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Tuesday, April 14, 2020
Lord Jesus, think on me, and purge away my sin.
From earthborn passions set me free, and make me pure within.
Lord Jesus, think on me, amid the battle’s strife.
In all my pain and misery be thou my health and strife.
“Lord Jesus, Think on Me” (vv. 1–2) by Synesius of Cyrene
Hymn 417, Glory to God: The Presbyterian Hymnal
I recently phoned a friend whom I seldom see but talk with every couple of months. I called just to stay in touch. Our conversation was all rather normal, given the self-isolation circumstances we are currently living through, but at the end of the conversation he said, “I want you to know I love you.” I was really surprised at his frankness and openness and responded with a simple “I do too.” My conversations with friends don’t normally finish with “I love you,” but maybe they should.
In these days of “shelter at home” it is important to take a moment to consider who or what is really important and to acknowledge those people or things in some way. What is important for me is staying connected with family and friends, sharing beauty and music, and becoming closer to God. When this pandemic is over, nothing will be the same as it was before. We will not just hit the resume button and have everything return to what it was before the pandemic started. Everything and everyone will be changed by this shared experience, and it is up to each of us to determine what that change will be.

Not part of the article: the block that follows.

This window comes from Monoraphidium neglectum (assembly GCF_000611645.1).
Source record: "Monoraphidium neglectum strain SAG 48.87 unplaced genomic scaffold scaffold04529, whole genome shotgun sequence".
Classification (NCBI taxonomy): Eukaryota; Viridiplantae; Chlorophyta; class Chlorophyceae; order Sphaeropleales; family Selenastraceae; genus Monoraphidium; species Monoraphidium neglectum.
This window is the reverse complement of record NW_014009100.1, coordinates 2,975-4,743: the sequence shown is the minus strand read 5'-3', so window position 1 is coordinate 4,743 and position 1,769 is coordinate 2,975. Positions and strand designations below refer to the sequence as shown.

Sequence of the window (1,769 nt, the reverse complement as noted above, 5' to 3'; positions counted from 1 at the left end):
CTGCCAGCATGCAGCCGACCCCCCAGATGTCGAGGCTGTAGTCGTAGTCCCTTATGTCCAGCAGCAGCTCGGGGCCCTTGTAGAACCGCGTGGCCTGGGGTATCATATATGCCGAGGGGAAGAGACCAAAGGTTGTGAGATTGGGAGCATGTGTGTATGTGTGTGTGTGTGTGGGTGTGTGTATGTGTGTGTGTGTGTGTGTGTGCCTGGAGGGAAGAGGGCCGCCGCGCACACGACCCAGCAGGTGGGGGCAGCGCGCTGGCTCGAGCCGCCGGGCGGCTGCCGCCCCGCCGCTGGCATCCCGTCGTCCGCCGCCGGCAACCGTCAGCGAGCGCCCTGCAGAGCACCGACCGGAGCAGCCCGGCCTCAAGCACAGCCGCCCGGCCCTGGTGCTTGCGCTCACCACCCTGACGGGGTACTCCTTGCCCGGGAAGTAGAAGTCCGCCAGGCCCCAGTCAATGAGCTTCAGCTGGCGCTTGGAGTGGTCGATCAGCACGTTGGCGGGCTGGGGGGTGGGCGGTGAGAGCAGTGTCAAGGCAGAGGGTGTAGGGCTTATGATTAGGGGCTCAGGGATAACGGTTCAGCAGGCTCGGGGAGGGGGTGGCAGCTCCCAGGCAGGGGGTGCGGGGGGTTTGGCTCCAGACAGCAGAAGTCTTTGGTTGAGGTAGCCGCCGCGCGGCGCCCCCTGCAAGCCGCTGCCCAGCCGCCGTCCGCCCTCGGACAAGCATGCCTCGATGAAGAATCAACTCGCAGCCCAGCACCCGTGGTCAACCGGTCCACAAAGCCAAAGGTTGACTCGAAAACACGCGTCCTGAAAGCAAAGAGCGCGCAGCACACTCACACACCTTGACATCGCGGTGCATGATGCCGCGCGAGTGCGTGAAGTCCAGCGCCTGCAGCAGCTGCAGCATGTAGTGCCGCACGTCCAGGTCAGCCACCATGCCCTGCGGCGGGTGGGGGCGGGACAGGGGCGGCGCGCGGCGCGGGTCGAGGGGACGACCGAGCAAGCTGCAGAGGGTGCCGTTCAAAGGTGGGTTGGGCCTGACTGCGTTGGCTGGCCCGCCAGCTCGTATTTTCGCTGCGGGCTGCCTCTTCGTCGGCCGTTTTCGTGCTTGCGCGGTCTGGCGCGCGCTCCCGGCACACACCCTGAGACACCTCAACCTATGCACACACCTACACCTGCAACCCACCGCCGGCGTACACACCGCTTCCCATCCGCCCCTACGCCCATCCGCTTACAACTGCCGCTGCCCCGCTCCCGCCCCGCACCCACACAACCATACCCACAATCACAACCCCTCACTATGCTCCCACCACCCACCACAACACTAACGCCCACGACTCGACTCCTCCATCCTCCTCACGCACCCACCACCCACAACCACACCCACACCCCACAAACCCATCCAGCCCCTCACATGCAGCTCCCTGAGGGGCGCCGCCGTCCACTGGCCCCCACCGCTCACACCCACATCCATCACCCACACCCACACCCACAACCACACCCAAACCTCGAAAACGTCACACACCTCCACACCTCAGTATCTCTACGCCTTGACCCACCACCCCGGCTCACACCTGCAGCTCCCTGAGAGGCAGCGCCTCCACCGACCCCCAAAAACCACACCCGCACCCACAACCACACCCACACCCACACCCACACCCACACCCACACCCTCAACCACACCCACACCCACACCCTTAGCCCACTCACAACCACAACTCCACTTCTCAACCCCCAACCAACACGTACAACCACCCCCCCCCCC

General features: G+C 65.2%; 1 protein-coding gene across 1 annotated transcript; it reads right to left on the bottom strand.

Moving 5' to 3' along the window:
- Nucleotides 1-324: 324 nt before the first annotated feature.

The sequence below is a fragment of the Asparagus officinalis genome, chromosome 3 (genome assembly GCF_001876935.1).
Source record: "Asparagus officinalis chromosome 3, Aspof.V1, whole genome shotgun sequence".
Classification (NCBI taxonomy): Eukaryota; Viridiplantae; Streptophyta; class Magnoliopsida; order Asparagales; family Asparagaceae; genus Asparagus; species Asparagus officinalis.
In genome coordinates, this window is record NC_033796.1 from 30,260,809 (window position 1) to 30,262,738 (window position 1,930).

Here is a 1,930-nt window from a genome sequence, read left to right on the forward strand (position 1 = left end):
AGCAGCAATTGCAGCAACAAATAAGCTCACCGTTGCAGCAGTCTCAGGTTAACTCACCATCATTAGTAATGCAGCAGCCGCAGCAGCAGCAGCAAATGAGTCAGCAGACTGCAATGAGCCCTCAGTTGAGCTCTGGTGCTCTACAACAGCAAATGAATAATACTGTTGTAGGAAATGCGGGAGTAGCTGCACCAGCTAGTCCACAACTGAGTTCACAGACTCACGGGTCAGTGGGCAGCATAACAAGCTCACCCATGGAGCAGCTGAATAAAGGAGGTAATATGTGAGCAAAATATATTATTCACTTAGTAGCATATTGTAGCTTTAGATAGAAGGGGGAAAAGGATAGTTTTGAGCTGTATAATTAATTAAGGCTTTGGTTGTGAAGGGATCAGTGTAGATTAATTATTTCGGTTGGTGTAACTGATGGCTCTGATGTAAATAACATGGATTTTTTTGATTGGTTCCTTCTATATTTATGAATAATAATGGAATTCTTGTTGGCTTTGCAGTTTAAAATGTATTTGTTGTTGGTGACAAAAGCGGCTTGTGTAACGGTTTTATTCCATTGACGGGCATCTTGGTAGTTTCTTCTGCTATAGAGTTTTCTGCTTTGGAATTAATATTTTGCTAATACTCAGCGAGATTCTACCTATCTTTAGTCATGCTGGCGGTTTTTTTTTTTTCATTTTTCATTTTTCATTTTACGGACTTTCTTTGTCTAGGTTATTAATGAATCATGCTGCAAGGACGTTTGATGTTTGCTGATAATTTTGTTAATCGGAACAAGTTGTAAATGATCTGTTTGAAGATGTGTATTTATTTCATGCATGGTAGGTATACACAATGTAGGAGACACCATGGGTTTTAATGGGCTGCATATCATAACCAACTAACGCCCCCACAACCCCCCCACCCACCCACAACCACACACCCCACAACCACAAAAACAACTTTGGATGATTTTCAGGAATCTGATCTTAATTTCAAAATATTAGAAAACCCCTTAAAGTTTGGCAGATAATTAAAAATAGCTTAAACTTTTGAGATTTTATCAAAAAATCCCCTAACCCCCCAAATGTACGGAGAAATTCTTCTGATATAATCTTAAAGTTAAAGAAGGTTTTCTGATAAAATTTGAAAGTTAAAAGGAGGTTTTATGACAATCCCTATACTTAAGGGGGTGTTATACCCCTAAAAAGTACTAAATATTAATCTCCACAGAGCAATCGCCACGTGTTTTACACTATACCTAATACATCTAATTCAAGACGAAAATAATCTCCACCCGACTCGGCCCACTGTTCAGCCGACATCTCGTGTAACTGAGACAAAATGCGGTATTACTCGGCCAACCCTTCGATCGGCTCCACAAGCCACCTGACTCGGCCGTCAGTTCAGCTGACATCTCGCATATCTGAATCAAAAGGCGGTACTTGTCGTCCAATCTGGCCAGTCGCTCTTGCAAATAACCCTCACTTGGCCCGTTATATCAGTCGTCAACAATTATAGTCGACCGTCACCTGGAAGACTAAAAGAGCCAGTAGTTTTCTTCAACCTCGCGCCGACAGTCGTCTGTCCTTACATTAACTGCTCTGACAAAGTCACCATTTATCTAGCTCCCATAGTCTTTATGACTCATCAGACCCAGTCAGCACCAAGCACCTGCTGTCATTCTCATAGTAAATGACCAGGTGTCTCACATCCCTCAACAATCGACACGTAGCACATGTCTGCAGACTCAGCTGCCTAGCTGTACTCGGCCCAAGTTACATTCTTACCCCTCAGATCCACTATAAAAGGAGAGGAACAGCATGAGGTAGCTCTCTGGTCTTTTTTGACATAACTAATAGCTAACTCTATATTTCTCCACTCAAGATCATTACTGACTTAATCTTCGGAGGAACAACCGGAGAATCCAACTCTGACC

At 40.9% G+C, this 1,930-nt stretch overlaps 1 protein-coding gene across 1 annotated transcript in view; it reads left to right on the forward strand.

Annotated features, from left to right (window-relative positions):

Hopefully we can all learn what really matters to us, stay true to those things that are important, and share those truths to make the world a better place for everyone. A good place to start is saying “I love you” to a friend.
Always-loving and ever-living God, help me know what is really important, and help me to live into that truth with all my being. Help me to know myself better, to cherish loved ones more fully, to appreciate beauty with more depth, and to love you, O God, more with each passing day. Amen. P.S. I want you to know I love you.
Written by John W. W. Sherer, Organist and Director of Music
Reflection and Prayer © Fourth Presbyterian Church
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